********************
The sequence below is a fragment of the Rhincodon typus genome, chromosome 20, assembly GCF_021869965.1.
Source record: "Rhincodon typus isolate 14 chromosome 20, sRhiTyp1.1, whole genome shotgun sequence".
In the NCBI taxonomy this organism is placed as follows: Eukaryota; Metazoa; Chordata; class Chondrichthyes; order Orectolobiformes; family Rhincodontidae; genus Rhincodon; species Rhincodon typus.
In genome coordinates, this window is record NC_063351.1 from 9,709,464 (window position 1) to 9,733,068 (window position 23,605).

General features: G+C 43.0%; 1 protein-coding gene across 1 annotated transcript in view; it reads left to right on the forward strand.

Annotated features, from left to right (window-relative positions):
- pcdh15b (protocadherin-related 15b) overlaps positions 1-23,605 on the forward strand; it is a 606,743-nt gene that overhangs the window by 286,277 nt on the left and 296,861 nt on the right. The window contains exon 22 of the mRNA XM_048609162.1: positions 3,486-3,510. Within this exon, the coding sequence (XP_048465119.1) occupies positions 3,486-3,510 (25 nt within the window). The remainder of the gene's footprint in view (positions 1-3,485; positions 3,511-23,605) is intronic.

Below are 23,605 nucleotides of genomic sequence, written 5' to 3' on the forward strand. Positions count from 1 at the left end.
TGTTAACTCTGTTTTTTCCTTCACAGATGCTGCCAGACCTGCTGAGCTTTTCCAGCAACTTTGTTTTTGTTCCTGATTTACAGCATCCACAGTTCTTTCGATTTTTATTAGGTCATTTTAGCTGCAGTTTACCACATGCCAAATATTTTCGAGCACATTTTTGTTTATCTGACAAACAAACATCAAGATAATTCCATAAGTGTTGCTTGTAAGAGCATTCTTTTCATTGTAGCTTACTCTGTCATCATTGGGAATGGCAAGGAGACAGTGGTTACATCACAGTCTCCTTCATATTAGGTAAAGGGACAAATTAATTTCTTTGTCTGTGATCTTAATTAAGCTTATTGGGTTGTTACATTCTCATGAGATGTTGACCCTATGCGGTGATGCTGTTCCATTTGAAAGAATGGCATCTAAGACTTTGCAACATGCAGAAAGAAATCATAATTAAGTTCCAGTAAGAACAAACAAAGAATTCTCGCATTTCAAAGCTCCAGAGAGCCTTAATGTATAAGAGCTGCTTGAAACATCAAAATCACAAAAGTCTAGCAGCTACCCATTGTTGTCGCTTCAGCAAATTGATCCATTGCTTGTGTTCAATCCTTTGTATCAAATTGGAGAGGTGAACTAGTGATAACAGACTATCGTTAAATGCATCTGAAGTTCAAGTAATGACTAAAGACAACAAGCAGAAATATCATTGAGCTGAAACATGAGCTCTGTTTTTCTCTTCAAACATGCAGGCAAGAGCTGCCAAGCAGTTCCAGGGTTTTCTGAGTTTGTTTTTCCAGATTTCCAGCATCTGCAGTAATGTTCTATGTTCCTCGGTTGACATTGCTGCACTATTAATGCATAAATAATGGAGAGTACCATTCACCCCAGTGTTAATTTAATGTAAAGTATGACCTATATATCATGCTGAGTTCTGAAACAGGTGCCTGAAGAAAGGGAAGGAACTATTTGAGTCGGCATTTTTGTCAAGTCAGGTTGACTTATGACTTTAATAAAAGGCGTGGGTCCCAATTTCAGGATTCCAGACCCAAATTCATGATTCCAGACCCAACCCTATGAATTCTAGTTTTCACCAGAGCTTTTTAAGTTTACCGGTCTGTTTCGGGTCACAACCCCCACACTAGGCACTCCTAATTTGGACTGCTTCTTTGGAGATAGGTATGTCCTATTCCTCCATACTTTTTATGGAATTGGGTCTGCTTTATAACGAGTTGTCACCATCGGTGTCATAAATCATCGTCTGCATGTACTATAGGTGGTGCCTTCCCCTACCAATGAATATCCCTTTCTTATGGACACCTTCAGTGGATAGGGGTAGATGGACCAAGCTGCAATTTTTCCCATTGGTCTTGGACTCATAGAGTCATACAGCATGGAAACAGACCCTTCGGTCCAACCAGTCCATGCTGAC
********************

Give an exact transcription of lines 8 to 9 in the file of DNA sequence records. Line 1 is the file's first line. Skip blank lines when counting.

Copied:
Below are 23,605 nucleotides of genomic sequence, written 5' to 3' on the forward strand. Positions count from 1 at the left end.
TGTTAACTCTGTTTTTTCCTTCACAGATGCTGCCAGACCTGCTGAGCTTTTCCAGCAACTTTGTTTTTGTTCCTGATTTACAGCATCCACAGTTCTTTCGATTTTTATTAGGTCATTTTAGCTGCAGTTTACCACATGCCAAATATTTTCGAGCACATTTTTGTTTATCTGACAAACAAACATCAAGATAATTCCATAAGTGTTGCTTGTAAGAGCATTCTTTTCATTGTAGCTTACTCTGTCATCATTGGGAATGGCAAGGAGACAGTGGTTACATCACAGTCTCCTTCATATTAGGTAAAGGGACAAATTAATTTCTTTGTCTGTGATCTTAATTAAGCTTATTGGGTTGTTACATTCTCATGAGATGTTGACCCTATGCGGTGATGCTGTTCCATTTGAAAGAATGGCATCTAAGACTTTGCAACATGCAGAAAGAAATCATAATTAAGTTCCAGTAAGAACAAACAAAGAATTCTCGCATTTCAAAGCTCCAGAGAGCCTTAATGTATAAGAGCTGCTTGAAACATCAAAATCACAAAAGTCTAGCAGCTACCCATTGTTGTCGCTTCAGCAAATTGATCCATTGCTTGTGTTCAATCCTTTGTATCAAATTGGAGAGGTGAACTAGTGATAACAGACTATCGTTAAATGCATCTGAAGTTCAAGTAATGACTAAAGACAACAAGCAGAAATATCATTGAGCTGAAACATGAGCTCTGTTTTTCTCTTCAAACATGCAGGCAAGAGCTGCCAAGCAGTTCCAGGGTTTTCTGAGTTTGTTTTTCCAGATTTCCAGCATCTGCAGTAATGTTCTATGTTCCTCGGTTGACATTGCTGCACTATTAATGCATAAATAATGGAGAGTACCATTCACCCCAGTGTTAATTTAATGTAAAGTATGACCTATATATCATGCTGAGTTCTGAAACAGGTGCCTGAAGAAAGGGAAGGAACTATTTGAGTCGGCATTTTTGTCAAGTCAGGTTGACTTATGACTTTAATAAAAGGCGTGGGTCCCAATTTCAGGATTCCAGACCCAAATTCATGATTCCAGACCCAACCCTATGAATTCTAGTTTTCACCAGAGCTTTTTAAGTTTACCGGTCTGTTTCGGGTCACAACCCCCACACTAGGCACTCCTAATTTGGACTGCTTCTTTGGAGATAGGTATGTCCTATTCCTCCATACTTTTTATGGAATTGGGTCTGCTTTATAACGAGTTGTCACCATCGGTGTCATAAATCATCGTCTGCATGTACTATAGGTGGTGCCTTCCCCTACCAATGAATATCCCTTTCTTATGGACACCTTCAGTGGATAGGGGTAGATGGACCAAGCTGCAATTTTTCCCATTGGTCTTGGACTCATAGAGTCATACAGCATGGAAACAGACCCTTCGGTCCAACCAGTCCATGCTGAC